10,000 Not Out: The History of The Spectator 1828-2020, by David Butterfield (Unicorn; 224 pp., $30.00). Few journals have cut such a dash through history and culture as The Spectator, and none have lasted as long. David Butterfield has immersed himself to excellent effect in the British magazine’s billion-word digitized archives, paying tribute to a unique institution as influential now as at any time in its 10,000 issue history, and one miraculously still commercially viable.

His main aim is to show continuities of feeling and thought across all the incarnations of the magazine over 192 years and under 29 editors. The Spectator is sometimes dismissed as Tory press, but even when the journal has been edited by Conservative politicians, it has allowed contrarian views that have angered or embarrassed Conservative administrations. The Spectator’s co-editors between 1861 and 1897 said their object was to protect “the right of free thought, free speech, and free action, within the limits of law, under every form of government.”

Robert Rintoul started the magazine as a means to numerous liberal ends, naming it after Joseph Addison and Richard Steele’s eponymous earlier journal. It soon became a formidable champion of causes from abolitionism to electoral reform. Later editors were less obvious crusaders, but Rintoul would probably have approved of their generic dislike of “the Establishment” and the “nanny state,” which are common phrases that originated in Spectator articles.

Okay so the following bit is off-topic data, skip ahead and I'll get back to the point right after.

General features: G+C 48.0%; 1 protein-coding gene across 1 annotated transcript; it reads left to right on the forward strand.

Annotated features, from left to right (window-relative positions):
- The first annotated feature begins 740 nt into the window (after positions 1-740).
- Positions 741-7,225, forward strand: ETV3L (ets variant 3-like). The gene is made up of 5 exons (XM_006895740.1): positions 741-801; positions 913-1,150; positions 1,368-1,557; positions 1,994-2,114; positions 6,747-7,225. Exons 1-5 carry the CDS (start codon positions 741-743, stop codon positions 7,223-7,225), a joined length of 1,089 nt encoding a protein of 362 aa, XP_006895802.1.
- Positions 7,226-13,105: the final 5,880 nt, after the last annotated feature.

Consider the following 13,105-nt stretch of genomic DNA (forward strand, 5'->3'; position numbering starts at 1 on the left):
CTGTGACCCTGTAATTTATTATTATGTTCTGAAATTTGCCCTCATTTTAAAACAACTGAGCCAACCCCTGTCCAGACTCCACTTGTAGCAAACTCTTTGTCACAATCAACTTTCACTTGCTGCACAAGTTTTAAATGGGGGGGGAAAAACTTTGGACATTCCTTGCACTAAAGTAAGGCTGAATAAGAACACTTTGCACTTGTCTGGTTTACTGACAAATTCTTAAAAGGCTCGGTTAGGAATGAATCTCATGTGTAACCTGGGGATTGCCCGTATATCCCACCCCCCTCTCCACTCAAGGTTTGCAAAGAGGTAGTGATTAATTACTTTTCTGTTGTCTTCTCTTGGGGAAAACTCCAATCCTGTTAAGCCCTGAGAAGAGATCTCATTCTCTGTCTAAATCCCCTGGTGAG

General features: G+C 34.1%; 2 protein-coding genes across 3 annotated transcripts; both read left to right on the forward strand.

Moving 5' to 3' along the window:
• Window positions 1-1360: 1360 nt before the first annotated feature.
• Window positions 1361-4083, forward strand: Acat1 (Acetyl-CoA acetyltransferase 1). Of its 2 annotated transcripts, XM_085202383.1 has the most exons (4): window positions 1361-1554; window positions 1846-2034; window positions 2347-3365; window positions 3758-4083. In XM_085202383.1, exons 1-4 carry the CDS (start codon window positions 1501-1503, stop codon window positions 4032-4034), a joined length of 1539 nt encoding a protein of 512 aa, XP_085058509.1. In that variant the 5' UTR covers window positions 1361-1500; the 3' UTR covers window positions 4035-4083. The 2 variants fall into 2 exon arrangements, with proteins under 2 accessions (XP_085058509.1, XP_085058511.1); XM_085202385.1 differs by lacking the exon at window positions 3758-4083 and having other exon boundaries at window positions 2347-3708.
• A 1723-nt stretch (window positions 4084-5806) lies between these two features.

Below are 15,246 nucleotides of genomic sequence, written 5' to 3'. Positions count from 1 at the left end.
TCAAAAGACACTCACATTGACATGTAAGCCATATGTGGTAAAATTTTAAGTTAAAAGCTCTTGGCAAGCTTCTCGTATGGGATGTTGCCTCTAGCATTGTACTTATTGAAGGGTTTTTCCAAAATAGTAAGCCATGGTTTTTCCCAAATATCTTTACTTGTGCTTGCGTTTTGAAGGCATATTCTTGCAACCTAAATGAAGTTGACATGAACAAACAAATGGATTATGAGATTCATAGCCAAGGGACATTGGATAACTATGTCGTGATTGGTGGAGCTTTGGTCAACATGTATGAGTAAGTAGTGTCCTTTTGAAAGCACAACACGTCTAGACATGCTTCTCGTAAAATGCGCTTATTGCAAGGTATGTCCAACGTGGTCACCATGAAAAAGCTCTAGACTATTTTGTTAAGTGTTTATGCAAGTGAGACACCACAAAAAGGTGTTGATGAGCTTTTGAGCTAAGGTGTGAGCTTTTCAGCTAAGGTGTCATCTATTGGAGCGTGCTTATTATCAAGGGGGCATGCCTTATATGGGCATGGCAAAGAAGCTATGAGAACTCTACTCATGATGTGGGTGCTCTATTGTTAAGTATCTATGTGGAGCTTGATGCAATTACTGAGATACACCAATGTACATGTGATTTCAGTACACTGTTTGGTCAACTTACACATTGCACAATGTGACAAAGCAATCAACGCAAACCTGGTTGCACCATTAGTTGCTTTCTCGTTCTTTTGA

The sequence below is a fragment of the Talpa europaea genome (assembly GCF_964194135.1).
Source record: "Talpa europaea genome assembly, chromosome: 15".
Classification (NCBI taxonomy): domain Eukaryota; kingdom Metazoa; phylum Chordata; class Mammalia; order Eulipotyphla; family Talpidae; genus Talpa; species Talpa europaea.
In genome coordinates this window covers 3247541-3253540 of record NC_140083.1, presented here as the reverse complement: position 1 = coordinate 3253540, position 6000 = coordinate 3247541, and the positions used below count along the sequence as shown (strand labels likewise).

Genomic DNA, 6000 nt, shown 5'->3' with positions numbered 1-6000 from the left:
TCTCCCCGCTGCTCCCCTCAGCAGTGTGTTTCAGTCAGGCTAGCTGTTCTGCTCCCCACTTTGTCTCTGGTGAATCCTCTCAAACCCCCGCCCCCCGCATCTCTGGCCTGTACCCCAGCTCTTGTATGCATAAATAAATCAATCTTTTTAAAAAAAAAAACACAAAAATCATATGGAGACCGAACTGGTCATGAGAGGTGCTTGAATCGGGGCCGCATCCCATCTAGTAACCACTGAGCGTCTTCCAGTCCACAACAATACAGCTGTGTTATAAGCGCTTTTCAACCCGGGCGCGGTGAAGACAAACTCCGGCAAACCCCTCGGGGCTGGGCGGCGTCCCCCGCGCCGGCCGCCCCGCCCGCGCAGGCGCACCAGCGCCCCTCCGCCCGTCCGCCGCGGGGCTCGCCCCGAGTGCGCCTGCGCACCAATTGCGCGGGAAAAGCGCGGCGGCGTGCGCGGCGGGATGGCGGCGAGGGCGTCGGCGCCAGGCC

Its best-known contemporary contributor is the irrepressible Taki Theodoracopulos (also of this parish), who has been delighting readers, appalling prudes, and causing awkwardness for editors since 1977 with his inimitable blend of high-society anecdotes, humorous insights, and outspokenness. It published right-wingers such as Enoch Powell, Roger Scruton, and Oswald Mosley, but also disparate personalities on the left, such as art critic Anthony Blunt, literature critic Terry Eagleton, and the double-agent spy Kim Philby.

But politics is only part of The Spectator, and maybe not even the most durable part. From the outset it gave generous space to the arts, carrying a glittering array of writers from Auden to Waugh, by way of Conrad, Eliot, Forster, Greene, Hardy, Lawrence, Nabokov, and Sartre—not to mention passionate arguments over apostrophes, etiquette, classical learning, clubmen’s gossip, nostalgia, bridge, and chess.

If sometimes narrow-minded and nepotistic, overall The Spectator has shown a rare openness to new ideas and talents. Butterfield’s book demonstrates that it has simultaneously helped make and mirror the British psyche, and to read it is not just to read the mind of the British right, but also the heart of a complex country.